The Warrior’s Way

On the surface, this one has it all – it’s a wuxia/wild west fusion similar to Ekin Cheng’s A Man Called Hero (and they are always fun), has a good looking Korean lead actor with all the moves, a fascinating cast including Geoffrey Rush, a feisty female lead, enough weirdness to make anyone happy, and the cutest kid since Monsters Inc (and this one is real). You couldn’t ask for more right?

Kate Bosworth seeing red

Yes well, but…sigh – it just doesn’t quite hit the bullseye. I enjoyed it, and I will watch it again, but it just seems to have missed so many opportunities. Take the title. It was originally called Laundry Warrior, and I think that was a better title – less pretentious for one thing, and actually pertinent to the plot. Our hero does indeed end up working in a laundry, and that brings me to the next missed opportunity. Dong-Gun Jang is not being oversold when he is described as one of Korea’s biggest box office stars, he previously starred in The Promise, and Brotherhood of War, but he’s kind of underused here – scripts intended for western audiences always seem to have an extra clause for Asian actors – “just stand there, look inscrutable, kill.” No such restraint is placed on the western actors, who are allowed to emote all over the place. OK so the movie was produced by Lord of the Rings Barrie Osborne, and he may not have picked up on Asian actors’ amazing ability to emcompass pages of dialogue, mood and emotions in a single expression, but surely director Sngmoo Lee would know?

Ronald (Geoffrey Rush) gets his mojo back

But that’s my usual gripe when Asian actors are roped into movies intended for western audiences (theirs too, perhaps,  some of them head straight back to Asia and more challenging roles) and actually, it probably works well here, since Jang’s character Yang is supposed to be generally inscrutable and stand offish. The baby April (Analin Rudd, who is so darned cute it ought to be illegal) is the first to break through his warrior reserve when he refuses to kill her as ordered, instead taking her to America to escape the Sad Flute Ninja. There he and the baby wander into a virtual ghost town, inhabited by the dried out husks of a carnival show, including the tragic Lynne (Kate Bosworth) who is the next to crack open his hardened shell.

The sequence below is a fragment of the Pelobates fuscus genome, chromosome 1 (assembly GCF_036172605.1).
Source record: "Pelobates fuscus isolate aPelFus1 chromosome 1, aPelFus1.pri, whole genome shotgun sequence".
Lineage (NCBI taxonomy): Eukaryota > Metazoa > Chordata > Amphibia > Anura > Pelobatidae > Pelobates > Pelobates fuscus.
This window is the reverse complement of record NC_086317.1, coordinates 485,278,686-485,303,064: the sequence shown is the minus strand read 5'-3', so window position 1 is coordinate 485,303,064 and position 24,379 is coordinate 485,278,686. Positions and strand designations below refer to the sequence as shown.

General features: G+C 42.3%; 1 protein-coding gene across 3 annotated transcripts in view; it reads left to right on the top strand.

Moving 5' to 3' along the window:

A very early form of baby carrier…

He is looking for an old friend, who was last heard of running a laundry there, but finds the friend dead and the laundry as abandoned and run down as everything else. He gets it running again, thinking this is a good safe place for the baby. There are some charming and funny scenes here as Yang plants a garden, struggles with washing, ironing and hanging out sheets, and bonds with the adorable infant.

Analin Rudd and Dong-Gun Jang 

But inevitably the bad guys turn up, led by the Colonel (Danny Huston) a particularly nasty piece of work who dropped by before to ruin Lynne’s life, and for whom she harbours an abiding, vengeful hatred. The carnies are given a bit of a raw deal, I think, as anyone who has seen a rumpus erupt between carnival folk and locals anywhere in the world will testify. At first they are a bunch of beaten dogs who won’t even bark. But eventually they do get motivated for the final showdown, between the Colonel’s gang, the Sad Flutes, Yang and everyone else.

This movie languished for two years before release because the company (also called Sad Flutes) apparently ran out of money when it was completed, which is a pity because it lost the momentum it needed at the box office. There is so much to love about this movie – the interaction between Yang, the baby and Lynne, the incredible cinematography, the opening scenes (which look like a video game), the sheer hugeness of the writer’s (Sngmoo again) vision brought to life, and the performances of a hand picked cast, it almost seems churlish to pick holes. If you enjoyed A Man Called Hero (and I loved it) you won’t be too disappointed in this one.

Visit the website. It’s pretty awesome.

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